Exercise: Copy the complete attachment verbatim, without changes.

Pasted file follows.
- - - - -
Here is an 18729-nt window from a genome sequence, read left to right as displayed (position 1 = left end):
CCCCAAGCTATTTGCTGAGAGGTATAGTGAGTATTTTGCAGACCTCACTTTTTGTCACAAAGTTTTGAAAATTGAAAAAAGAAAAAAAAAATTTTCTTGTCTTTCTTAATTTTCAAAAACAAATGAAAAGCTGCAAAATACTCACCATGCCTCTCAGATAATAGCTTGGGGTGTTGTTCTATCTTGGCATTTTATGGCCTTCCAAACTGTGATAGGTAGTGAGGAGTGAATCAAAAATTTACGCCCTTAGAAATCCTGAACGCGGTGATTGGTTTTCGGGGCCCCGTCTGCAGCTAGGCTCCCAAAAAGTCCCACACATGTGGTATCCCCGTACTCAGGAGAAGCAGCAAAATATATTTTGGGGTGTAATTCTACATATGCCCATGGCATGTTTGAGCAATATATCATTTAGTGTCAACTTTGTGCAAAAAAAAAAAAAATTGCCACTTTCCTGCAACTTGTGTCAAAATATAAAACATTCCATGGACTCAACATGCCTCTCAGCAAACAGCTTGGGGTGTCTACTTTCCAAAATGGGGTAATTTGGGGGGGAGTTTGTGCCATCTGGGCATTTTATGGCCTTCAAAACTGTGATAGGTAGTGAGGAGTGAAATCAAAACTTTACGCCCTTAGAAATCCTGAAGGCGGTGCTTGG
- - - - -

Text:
Here is an 18729-nt window from a genome sequence, read left to right as displayed (position 1 = left end):
CCCCAAGCTATTTGCTGAGAGGTATAGTGAGTATTTTGCAGACCTCACTTTTTGTCACAAAGTTTTGAAAATTGAAAAAAGAAAAAAAAAATTTTCTTGTCTTTCTTAATTTTCAAAAACAAATGAAAAGCTGCAAAATACTCACCATGCCTCTCAGATAATAGCTTGGGGTGTTGTTCTATCTTGGCATTTTATGGCCTTCCAAACTGTGATAGGTAGTGAGGAGTGAATCAAAAATTTACGCCCTTAGAAATCCTGAACGCGGTGATTGGTTTTCGGGGCCCCGTCTGCAGCTAGGCTCCCAAAAAGTCCCACACATGTGGTATCCCCGTACTCAGGAGAAGCAGCAAAATATATTTTGGGGTGTAATTCTACATATGCCCATGGCATGTTTGAGCAATATATCATTTAGTGTCAACTTTGTGCAAAAAAAAAAAAAATTGCCACTTTCCTGCAACTTGTGTCAAAATATAAAACATTCCATGGACTCAACATGCCTCTCAGCAAACAGCTTGGGGTGTCTACTTTCCAAAATGGGGTAATTTGGGGGGGAGTTTGTGCCATCTGGGCATTTTATGGCCTTCAAAACTGTGATAGGTAGTGAGGAGTGAAATCAAAACTTTACGCCCTTAGAAATCCTGAAGGCGGTGCTTGG